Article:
Hanrahan open to idea of contract extension
Right-hander eligible for salary arbitration prior to 2012 season
PITTSBURGH -- If the value of a closer weren't already well-defined, it became even more so last week, when Jonathan Papelbon inked a four-year deal with the Phillies worth just over $50 million.
The Pirates, who would not be able to afford that type of price tag for a closer, are fortunate not to be in the market for one. But with the recent ballooning of contracts for closers, and Pittsburgh's own Joel Hanrahan sitting only two years away from free agency, two interesting questions emerge.
Would the Pirates attempt to sign Hanrahan to a long-term contract now, before free agency becomes an issue? Or would the club entertain trading Hanrahan this offseason if a deal could net a substantial return?
To the first question, the answer remains: Not yet. The Pirates and Hanrahan have not engaged in talks about a possible contract extension, though neither party has ruled out the possibility of it eventually happening. Hanrahan, as you would expect, would gladly welcome the discussion.
"Yeah, of course I'd listen to it," said Hanrahan, who saved 40 games in his first full season as the club's closer. "It's every player's goal to get a multiyear contract. If they approach me with it, I'll listen to it and take it in. It's a situation where we'll see what happens.
"I don't think the track record with relievers and long-term deals in Pittsburgh is much because I don't think they've handed too many of them out. But I'd be prepared for whatever."
Hanrahan is right. Since general manager Neal Huntington took his post in September 2007, he has handed out only one multiyear deal to a reliever. That went to closer Matt Capps, who signed a two-year, $3.05 million contract that covered the 2008-09 seasons.
The contract did not buy out any of Capps' free-agent years. And the Pirates actually ended up non-tendering Capps after he posted a 5.80 ERA in the final year of that deal. Capps' results didn't exactly make an argument supporting the practice of extending relievers.
While Huntington employs a policy of not speculating about contracts, he did note that there are some general parameters when it comes to the risk involved in offering multiyear deals.
"Long-term contracts for position players tend to be the safer bet," Huntington said. "The bigger misses are on the pitching side. The biggest misses are on the relief pitcher side. That said, it doesn't mean we'd be completely close-minded to [signing a reliever to a multiyear deal]."
If the Pirates were going to approach Hanrahan, now would seem the opportune time. Hanrahan is set to receive a sharp increase from the $1.4 million he earned in 2011 as he goes through the arbitration process for a second time. Saves are a number that benefit a player tremendously in an arbitration hearing, and Hanrahan finished with the sixth-highest total in the National League.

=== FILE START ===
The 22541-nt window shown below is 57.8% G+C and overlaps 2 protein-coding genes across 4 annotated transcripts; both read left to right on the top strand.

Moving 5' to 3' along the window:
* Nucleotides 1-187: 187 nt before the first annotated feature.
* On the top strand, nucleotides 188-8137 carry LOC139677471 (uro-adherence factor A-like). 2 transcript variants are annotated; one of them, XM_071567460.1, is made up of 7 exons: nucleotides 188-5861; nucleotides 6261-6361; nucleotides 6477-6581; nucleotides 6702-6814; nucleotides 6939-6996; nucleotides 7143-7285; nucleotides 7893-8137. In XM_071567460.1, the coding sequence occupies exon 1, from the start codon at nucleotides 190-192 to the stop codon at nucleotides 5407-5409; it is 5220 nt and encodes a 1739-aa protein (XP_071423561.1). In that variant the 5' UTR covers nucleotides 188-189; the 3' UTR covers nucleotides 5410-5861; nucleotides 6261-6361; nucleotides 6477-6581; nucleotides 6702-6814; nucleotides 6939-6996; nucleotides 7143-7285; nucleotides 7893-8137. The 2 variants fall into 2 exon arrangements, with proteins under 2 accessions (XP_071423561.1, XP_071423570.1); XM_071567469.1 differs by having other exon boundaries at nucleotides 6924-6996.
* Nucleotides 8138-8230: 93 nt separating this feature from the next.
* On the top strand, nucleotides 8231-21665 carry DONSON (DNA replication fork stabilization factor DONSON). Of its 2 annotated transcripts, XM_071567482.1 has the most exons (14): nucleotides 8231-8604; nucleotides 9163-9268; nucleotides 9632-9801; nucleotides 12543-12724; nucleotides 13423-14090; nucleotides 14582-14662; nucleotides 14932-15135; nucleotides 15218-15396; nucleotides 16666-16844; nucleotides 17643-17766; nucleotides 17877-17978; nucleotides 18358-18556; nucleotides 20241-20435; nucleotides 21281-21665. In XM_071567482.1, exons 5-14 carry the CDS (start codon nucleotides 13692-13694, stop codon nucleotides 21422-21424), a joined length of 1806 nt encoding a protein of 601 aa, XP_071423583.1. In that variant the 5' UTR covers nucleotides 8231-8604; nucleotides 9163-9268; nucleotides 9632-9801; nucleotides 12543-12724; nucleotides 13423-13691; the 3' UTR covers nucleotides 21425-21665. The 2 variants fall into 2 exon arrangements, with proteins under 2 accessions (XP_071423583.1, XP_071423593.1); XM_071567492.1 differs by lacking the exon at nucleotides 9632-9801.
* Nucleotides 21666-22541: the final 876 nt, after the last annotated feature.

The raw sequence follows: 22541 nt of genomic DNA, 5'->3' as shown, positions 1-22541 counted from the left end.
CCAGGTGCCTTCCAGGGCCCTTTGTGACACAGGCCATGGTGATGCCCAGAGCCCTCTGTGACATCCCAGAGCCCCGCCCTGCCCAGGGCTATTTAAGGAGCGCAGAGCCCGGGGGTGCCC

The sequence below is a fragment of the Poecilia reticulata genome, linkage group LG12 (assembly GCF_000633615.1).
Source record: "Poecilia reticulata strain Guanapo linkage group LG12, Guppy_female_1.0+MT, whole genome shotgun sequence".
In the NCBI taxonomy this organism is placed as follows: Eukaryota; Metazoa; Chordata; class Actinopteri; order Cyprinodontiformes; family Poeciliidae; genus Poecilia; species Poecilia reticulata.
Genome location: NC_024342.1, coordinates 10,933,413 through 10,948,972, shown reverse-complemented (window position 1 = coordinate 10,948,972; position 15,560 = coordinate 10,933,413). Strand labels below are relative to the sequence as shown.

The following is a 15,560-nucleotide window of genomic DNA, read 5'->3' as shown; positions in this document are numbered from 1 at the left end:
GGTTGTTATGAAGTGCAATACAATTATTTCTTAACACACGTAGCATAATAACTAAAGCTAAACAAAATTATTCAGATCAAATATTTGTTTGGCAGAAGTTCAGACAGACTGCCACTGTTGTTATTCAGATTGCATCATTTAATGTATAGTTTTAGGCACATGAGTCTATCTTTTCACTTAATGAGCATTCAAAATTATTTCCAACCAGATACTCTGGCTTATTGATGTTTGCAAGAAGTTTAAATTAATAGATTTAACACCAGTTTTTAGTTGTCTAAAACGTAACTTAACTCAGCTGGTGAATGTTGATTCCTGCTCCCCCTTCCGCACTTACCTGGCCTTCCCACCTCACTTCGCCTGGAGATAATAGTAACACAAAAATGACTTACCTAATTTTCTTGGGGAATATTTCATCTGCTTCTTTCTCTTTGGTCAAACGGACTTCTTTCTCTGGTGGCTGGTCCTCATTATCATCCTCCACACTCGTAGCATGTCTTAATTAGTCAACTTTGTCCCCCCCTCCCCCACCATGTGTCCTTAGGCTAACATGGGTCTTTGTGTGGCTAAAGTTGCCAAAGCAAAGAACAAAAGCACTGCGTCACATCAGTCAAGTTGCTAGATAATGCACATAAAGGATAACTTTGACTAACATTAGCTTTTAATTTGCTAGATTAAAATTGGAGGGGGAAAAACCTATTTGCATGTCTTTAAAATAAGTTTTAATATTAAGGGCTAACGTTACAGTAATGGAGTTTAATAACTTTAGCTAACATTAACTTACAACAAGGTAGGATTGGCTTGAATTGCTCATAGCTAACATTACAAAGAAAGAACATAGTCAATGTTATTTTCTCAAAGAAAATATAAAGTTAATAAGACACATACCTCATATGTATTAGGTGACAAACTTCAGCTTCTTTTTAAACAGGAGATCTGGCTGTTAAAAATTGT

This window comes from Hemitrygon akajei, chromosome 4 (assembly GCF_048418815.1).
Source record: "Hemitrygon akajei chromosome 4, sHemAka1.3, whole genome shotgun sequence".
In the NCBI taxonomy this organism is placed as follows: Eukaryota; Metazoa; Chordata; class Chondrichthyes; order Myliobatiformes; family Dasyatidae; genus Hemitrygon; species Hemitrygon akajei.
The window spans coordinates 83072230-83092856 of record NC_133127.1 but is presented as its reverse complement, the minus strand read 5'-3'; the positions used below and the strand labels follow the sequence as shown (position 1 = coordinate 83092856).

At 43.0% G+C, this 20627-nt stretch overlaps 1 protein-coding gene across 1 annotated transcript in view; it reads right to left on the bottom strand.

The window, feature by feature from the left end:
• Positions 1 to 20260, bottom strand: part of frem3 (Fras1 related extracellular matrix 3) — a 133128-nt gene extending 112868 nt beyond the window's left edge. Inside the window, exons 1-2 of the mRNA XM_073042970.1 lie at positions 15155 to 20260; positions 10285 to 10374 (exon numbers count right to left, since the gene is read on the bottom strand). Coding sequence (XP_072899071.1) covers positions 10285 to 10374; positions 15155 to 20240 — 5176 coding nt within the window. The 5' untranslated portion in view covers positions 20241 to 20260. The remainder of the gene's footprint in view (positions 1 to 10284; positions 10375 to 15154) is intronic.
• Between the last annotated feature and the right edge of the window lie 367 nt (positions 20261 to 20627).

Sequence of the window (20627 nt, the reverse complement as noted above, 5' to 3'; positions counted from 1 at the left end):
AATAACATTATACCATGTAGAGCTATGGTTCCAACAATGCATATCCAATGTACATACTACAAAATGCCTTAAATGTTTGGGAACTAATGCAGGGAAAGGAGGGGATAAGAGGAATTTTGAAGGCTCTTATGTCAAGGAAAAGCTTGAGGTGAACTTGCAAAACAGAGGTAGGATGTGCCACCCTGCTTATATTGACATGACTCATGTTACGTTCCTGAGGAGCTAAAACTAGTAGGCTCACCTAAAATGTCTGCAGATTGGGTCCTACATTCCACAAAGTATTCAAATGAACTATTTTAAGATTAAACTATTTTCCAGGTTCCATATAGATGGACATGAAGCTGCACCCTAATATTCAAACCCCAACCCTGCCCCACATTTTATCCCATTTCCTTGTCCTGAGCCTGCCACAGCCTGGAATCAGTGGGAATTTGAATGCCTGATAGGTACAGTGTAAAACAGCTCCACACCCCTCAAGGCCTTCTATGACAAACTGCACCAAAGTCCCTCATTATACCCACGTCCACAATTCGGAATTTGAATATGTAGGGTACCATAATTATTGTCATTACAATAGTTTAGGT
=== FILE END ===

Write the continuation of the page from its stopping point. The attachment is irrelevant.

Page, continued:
Assuming Hanrahan has another successful season closing in 2012, he'll be due another substantial arbitration increase in 2013.
By offering Hanrahan a multiyear deal now, the Pirates would be able to buy out those last two years of arbitration and possibly secure Hanrahan's services beyond 2013. While the hesitancy on the Pirates' part is surely related to the poor track record of closers and long-term deals, it might also have to do with the fact that Hanrahan has had only one strong year as a closer.
The 30-year-old right-hander entered 2011 having saved just 20 games in his first four seasons in the Majors. Still, since being traded to Pittsburgh in June 2010, Hanrahan has posted a stellar 2.55 ERA in 175 appearances.
"I think until you get two or three consistent years of [closing], I can't say I'm at that [elite] level," Hanrahan said. "I'm not going to go home and say, 'I made the All-Star team. I had 40 saves as a closer.' There is still work that needs to be done. I can't rest on this year. I have to continue to go out there and be consistent. I want to be successful for a long time."
There is the chance that the absence of any negotiations could be an indication that the Pirates are willing to trade Hanrahan -- obviously, only if the net return is significant enough. With the price that teams are willing to pay for free-agent closers, it would stand to reason that several would be interested in Hanrahan, if he is made available.
By entertaining offers for Hanrahan, the Pirates could try to address the other holes that must be filled this offseason. The Pirates would only go in this direction, though, if they are also confident that they have a capable option (Evan Meek, perhaps?) who would be able to step in if Hanrahan left.
Hanrahan has expressed a sincere fondness for Pittsburgh and has spoken several times about wanting to be here when the Pirates turn things around. How long his tenure in Pittsburgh will be may end up being out of his control. His efforts of building on his 2011 success won't be.
"This year, I didn't set any personal goals. No expectations," Hanrahan said. "I didn't put any pressure on myself. Really, I just went out there and had fun. I tried to be the same person every day. I wouldn't get too high and too low. That's kind of the attitude I've had since coming to Pittsburgh -- Don't put too much pressure on yourself. It's a game. Go out there and have fun and let the results happen."
Jenifer Langosch is a reporter for MLB.com. Read her blog, By Gosh, It's Langosch, and follow her on Twitter @LangoschMLB. This story was not subject to the approval of Major League Baseball or its clubs.